Kirk Kerkorian
Chelsea Lauren—Getty Images for Joan Dangerfield
By Brad Tuttle
June 16, 2015

Kirk Kerkorian, the self-made Armenian-American billionaire who made a fortune in movies, airlines, and, most famously, Las Vegas resort casinos, died on Monday at the age of 98. Here are a handful of tidbits that made Kerkorian’s life story so remarkable.

He built the “world’s biggest hotel-casino” three separate times. On three occasions in Kerkorian’s career as a developer, “the father of the Las Vegas megaresort” built and opened hotel-casinos that were considered at the time to be the world’s biggest. They were all in Las Vegas, the Review-Journal reported: “the International (now the Westgate Las Vegas) in 1969, the original MGM Grand (now Bally’s Las Vegas) in 1973, and the current MGM Grand Las Vegas in 1993.” At various points, Kerkorian also owned iconic Vegas properties such as the Desert Inn, the Sands, and the Flamingo, as well as the land now occupied by Caesars Palace.

He was an eighth-grade dropout. A 1999 profile of the notoriously media-shy mogul highlighted some of the early moments in Kerkorian’s life that helped shape his business sense. He was born into a poor Armenian-American family in California, and began selling newspapers and working odd jobs at the age of 9. After gaining a reputation as a troublemaker in school, he dropped out in eighth grade to pursue a career as a professional boxer with the nickname “Rifle Right Kerkorian.” He flew missions for the Royal Air Force during the World War II era, and in the 1950s and 1960s developed a reputation in Las Vegas first as a high-rolling gambler and later as a high-stakes dealmaker.

He tried to buy and sell a bunch of automakers, airlines, and movie studios. “Doing deals is what keeps him alive,” auto industry icon Lee Iacocca said of Kerkorian in 2005, a decade after the two launched an unsuccessful attempt to take over control of Chrysler. Kerkorian also made huge investments in Ford and GM, attempted to buy TWA, and owned another carrier (Western Airlines). Somehow, he also had the time to be a full-fledged movie industry mogul: He bought and sold the MGM film studio three different times, tried to buy Columbia Pictures, and purchased United Artists. Meanwhile, The Hollywood Reporter notes of Kerkorian, “it was said he never particularly cared for movies.”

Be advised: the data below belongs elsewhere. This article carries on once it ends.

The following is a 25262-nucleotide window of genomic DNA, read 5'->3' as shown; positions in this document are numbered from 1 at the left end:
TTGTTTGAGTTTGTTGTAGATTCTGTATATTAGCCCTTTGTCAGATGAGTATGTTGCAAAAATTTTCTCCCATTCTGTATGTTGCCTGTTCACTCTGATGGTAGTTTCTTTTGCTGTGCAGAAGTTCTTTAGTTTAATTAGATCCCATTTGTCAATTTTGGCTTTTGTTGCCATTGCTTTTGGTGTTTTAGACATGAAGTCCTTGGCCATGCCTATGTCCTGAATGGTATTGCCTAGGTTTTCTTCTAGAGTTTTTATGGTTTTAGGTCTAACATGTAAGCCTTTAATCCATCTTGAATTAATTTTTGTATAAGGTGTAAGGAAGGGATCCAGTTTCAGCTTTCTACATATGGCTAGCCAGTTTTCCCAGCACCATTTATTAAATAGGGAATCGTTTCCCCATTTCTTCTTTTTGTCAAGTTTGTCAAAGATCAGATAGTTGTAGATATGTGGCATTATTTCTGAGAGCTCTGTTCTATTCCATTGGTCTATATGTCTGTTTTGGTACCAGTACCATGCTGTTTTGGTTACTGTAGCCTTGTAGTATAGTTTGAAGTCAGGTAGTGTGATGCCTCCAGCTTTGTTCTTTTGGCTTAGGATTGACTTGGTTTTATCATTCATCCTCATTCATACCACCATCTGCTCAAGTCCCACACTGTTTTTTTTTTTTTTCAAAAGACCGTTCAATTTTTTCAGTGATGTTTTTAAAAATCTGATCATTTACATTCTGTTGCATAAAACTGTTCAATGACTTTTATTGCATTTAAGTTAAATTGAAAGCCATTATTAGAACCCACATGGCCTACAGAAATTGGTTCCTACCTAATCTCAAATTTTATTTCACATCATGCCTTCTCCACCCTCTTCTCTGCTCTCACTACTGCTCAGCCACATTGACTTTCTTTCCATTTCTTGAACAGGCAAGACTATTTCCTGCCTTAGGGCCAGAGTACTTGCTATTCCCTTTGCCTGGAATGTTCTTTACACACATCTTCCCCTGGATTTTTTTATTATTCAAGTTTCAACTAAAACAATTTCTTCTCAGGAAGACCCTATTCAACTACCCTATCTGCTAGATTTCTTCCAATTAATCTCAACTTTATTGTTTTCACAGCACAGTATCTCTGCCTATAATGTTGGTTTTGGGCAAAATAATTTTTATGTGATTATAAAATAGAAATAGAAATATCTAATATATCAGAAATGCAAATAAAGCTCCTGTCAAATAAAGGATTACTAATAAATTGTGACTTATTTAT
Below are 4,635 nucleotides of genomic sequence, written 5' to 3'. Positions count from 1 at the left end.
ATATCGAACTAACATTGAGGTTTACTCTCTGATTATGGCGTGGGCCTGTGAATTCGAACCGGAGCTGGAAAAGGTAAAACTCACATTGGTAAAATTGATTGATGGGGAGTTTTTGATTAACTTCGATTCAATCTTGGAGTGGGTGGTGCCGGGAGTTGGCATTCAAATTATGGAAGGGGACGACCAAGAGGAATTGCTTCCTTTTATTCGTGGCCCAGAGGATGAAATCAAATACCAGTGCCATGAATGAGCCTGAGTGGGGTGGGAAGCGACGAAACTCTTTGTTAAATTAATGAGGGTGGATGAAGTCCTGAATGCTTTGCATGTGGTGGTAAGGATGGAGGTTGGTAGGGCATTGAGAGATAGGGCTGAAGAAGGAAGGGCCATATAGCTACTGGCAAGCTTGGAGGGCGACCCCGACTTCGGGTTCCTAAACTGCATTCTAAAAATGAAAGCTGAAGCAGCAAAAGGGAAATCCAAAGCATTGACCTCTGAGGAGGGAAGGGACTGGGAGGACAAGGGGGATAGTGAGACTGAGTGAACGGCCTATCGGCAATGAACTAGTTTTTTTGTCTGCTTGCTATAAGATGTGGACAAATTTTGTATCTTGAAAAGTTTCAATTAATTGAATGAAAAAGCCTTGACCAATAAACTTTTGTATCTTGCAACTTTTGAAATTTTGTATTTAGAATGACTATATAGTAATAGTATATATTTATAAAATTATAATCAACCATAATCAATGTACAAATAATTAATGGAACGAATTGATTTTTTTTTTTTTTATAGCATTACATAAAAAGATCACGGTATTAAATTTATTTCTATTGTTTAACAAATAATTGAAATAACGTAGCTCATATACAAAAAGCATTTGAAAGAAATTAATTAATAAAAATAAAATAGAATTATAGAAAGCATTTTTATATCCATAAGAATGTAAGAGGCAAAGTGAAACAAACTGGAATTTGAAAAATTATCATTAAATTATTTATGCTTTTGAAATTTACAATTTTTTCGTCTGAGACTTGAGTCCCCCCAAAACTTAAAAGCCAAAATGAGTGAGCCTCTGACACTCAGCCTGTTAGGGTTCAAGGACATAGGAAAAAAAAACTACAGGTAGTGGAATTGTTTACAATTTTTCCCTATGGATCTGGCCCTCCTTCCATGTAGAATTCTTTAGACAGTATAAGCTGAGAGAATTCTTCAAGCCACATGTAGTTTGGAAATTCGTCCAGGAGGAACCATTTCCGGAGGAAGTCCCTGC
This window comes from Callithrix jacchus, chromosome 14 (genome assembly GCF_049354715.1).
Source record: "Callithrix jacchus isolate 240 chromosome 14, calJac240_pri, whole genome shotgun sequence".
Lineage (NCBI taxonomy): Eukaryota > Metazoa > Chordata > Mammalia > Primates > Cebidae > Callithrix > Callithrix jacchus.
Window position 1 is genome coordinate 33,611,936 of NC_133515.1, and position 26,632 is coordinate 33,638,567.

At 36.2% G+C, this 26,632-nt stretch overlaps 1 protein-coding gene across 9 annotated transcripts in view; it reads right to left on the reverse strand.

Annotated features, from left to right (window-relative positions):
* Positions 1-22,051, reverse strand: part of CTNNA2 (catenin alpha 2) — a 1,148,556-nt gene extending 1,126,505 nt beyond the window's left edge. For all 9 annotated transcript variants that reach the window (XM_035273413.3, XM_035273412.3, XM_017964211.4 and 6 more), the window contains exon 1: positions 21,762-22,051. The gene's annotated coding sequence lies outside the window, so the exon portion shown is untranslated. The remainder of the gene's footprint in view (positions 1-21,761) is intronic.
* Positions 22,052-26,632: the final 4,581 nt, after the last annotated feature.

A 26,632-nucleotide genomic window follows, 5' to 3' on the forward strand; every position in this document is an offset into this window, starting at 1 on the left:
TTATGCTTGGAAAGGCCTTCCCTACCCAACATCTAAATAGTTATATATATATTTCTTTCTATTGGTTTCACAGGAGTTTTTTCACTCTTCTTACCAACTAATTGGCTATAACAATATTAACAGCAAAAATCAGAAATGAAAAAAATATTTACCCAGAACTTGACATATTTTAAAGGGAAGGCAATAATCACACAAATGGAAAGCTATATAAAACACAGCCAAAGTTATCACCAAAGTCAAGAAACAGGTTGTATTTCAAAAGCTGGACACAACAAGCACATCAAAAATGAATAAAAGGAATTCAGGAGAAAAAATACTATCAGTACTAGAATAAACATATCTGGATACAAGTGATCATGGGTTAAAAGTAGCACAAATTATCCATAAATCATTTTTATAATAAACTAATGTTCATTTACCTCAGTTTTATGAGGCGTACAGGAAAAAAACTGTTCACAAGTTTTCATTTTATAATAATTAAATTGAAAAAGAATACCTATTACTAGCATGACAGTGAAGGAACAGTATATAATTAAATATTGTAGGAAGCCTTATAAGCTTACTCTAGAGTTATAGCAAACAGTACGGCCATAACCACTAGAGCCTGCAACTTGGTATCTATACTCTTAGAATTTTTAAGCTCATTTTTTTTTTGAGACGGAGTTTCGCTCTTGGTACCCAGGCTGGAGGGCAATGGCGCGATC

He paid $100,000 a month in child support after being married for one month. In 2010, Kerkorian agreed to pay $100,000 in child support for a single child, Kira, who was 12 years old at the time. Kerkorian reportedly also had to pay $10 million in back child support. The agreement came as a result of a lawsuit filed by Lisa Bonder, Kira’s mother and a former tennis pro who was married to Kerkorian, who was a half-century older than her, for 28 days. Kerkorian paid the support even though it was proved that he was not Kira’s biological father.

He used to be four times as rich. According to Forbes, the world’s oldest billionaire is David Rockefeller, Sr., who turned 100 on June 12. Until he passed away at the age of 98, Kerkorian was the second-oldest billionaire, with a net worth of roughly $4 billion. As recently as 2008, however, Kerkorian was worth $16 billion. Kerkorian’s investments have taken a significant hit in value since then. While Kerkorian himself was not known to be an outlandish spender (he reportedly drove a Ford Taurus for a while), the same can’t be said of younger members of the Kerkorian clan. Some $450,000 was reportedly spent on his grandson’s 2014 Bar Mitzvah, which featured performances by Iggy Azalea and Nick Jonas.

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